In his book, A Failure of Nerve, Edwin Friedman wrote that in a chronically anxious society people choose safety over adventure. I believe we are living in a chronically anxious society. Our political and social divisions reflect that.
One casualty of this chronic anxiety is that church leaders have been paralyzed by the church’s steady decline in impact and effectiveness over the last several decades. In many, if not most cases, this leads us to choose safety over adventure.
The 12-step community describes the definition of insanity as doing the same thing over and over and expecting different results. Clinging to safety does this.
So how do we get unstuck?
In, Little Bets: How Breakthrough Ideas Emerge from Small Discoveries, Peter Sims shows the value of taking small, experimental steps in making breakthrough innovations. Little bets are small experiments that can create movement and direction in the church. They also provide important learnings from little failures and from small, but significant wins.
In a recent video, I shared that the best way to approach any big task is to think big and act small. Little bets facilitate this without knowing the end result. That’s the spirit of adventure.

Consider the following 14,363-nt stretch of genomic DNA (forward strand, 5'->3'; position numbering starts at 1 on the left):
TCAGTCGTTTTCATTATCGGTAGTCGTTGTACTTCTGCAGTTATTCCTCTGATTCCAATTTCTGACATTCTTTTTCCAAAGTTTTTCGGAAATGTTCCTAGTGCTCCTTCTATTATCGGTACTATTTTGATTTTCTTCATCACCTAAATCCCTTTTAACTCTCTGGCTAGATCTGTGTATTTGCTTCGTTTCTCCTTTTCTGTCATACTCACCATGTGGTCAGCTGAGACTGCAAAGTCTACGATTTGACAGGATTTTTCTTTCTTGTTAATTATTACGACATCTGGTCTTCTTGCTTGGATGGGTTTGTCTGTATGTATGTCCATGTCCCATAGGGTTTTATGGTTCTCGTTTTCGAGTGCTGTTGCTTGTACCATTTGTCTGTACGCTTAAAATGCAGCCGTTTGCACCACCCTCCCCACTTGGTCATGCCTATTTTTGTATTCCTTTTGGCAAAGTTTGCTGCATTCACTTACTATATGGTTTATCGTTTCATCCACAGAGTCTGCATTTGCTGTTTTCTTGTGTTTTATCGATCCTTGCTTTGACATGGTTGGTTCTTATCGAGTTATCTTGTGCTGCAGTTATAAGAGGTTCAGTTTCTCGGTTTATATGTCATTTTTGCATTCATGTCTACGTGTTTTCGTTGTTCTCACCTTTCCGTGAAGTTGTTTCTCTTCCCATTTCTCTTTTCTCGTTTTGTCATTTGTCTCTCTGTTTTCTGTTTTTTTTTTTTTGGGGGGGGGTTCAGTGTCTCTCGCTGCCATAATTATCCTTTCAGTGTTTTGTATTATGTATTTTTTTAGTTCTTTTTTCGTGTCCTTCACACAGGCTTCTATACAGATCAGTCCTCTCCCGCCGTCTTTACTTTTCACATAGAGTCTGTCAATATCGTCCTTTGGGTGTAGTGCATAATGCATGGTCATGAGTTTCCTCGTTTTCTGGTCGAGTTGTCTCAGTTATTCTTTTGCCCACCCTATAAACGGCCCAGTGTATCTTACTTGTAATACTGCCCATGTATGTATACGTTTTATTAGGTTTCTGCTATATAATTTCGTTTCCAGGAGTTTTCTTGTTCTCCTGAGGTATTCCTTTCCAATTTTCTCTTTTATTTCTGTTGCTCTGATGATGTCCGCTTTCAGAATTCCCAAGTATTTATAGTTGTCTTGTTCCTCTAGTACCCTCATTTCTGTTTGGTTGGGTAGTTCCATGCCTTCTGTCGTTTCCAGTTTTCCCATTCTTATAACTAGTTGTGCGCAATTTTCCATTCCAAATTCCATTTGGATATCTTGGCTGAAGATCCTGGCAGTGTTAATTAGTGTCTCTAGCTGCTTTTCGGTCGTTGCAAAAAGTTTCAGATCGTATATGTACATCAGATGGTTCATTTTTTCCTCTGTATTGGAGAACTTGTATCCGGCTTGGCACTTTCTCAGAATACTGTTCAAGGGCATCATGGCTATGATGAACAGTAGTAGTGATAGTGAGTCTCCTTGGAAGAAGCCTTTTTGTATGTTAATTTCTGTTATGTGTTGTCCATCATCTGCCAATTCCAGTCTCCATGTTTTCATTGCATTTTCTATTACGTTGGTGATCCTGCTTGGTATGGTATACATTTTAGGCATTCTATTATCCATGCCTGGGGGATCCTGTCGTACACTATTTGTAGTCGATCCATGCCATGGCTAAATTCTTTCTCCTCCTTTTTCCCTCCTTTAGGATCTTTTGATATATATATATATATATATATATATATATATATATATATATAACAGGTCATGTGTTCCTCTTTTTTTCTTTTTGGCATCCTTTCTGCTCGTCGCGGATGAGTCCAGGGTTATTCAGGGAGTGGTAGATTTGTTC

Imagine walking into the Stress Factory, a small comedy club in New Jersey and stumbling upon Chris Rock. It’s possible. Sims shares how Rock appears periodically to try out new material. What’s interesting is he sits on a stool and reads each new joke without emotion or body language. He’s testing the material, not his delivery. Using this process, Rock takes six months to a year to develop a new routine.
What I find ironic is that the secular world has discovered this approach when people of faith are stuck. To me, trusting God requires a spirit of adventure. God can work with you if you’re moving, especially in small steps. God can give you discernment and direction. God can’t do anything with you if you’re stuck.
Which will you choose?